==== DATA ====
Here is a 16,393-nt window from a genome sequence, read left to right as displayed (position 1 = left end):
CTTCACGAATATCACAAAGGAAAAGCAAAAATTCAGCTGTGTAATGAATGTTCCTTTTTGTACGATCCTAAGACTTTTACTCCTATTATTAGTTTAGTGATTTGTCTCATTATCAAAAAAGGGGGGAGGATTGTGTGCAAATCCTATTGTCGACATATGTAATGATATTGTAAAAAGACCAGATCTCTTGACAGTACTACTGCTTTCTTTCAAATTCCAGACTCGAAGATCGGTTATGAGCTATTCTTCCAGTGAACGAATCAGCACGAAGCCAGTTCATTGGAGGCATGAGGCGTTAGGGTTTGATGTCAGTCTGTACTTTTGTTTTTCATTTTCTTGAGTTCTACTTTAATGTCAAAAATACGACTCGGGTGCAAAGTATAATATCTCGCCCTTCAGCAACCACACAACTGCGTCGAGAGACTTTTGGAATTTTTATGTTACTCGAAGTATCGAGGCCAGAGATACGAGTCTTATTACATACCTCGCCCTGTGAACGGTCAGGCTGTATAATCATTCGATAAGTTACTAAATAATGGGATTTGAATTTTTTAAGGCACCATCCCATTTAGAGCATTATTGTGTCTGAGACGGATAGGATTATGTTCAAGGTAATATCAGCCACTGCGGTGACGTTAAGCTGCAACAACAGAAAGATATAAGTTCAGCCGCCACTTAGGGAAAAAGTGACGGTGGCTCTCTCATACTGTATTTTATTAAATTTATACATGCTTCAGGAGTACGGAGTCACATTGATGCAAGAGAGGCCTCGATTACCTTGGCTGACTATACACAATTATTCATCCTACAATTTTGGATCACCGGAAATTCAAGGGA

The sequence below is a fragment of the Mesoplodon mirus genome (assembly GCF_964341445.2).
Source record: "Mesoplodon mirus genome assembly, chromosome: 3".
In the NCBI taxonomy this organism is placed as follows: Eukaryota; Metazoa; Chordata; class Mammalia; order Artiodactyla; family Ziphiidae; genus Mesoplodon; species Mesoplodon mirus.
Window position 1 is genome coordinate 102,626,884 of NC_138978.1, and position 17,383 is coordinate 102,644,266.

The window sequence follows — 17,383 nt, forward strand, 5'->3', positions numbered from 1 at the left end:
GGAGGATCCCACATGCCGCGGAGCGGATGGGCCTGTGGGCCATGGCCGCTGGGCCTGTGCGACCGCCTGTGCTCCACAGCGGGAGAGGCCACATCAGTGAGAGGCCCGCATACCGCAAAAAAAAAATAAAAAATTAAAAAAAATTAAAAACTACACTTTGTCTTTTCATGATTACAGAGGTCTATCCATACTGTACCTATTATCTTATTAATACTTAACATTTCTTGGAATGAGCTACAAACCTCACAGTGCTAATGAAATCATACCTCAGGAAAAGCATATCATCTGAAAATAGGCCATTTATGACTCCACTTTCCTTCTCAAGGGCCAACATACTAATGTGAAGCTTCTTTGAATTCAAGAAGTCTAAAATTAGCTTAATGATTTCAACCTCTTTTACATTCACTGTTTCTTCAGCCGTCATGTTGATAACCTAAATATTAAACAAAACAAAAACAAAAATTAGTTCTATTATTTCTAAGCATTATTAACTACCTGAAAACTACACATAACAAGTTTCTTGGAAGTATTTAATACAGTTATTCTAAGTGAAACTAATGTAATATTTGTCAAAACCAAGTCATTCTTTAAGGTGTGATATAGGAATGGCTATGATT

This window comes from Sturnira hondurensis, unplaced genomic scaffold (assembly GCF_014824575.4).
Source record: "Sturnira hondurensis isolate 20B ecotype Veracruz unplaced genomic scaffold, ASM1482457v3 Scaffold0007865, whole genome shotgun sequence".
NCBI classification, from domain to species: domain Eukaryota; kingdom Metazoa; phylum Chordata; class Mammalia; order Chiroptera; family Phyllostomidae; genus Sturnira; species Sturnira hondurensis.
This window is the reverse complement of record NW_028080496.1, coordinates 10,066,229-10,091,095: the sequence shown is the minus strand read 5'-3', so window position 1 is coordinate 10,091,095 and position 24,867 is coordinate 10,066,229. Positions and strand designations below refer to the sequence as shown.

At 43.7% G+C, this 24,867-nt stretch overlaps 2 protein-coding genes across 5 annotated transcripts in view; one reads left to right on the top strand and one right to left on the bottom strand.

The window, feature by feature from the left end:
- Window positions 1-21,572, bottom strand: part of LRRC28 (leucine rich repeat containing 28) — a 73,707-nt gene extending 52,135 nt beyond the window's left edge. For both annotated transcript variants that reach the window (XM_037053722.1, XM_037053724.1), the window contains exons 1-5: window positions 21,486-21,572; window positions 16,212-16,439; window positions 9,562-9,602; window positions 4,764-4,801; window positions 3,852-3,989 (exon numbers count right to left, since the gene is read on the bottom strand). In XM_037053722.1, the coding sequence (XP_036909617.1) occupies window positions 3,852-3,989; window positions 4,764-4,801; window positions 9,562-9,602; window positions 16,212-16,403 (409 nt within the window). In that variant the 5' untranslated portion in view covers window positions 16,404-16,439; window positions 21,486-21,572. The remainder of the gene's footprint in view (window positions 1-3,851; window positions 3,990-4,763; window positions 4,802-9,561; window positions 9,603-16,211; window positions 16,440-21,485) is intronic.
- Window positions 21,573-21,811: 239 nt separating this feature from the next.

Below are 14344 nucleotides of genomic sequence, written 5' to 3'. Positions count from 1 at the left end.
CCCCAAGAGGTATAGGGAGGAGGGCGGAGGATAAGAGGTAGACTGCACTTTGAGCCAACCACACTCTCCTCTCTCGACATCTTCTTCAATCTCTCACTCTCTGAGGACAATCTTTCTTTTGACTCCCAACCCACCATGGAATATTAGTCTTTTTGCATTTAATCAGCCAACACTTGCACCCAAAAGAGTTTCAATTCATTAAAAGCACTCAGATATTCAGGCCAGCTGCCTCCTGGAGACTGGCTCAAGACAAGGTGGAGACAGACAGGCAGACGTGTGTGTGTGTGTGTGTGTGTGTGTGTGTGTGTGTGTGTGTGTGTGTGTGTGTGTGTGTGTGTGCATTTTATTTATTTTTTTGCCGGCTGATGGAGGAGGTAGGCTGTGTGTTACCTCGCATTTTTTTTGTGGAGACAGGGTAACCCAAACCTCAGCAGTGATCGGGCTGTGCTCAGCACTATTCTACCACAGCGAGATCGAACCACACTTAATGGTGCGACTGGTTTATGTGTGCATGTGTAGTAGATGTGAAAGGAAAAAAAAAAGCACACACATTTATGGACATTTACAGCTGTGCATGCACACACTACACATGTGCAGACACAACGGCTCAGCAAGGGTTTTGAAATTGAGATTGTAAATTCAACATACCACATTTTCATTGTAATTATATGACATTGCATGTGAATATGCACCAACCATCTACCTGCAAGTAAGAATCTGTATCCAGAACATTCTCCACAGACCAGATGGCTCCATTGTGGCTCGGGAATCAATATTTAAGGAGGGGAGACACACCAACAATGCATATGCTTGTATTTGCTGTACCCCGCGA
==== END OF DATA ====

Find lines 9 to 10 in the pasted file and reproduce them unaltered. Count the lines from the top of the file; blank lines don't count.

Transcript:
This window comes from Sturnira hondurensis, unplaced genomic scaffold (assembly GCF_014824575.4).
Source record: "Sturnira hondurensis isolate 20B ecotype Veracruz unplaced genomic scaffold, ASM1482457v3 Scaffold0007865, whole genome shotgun sequence".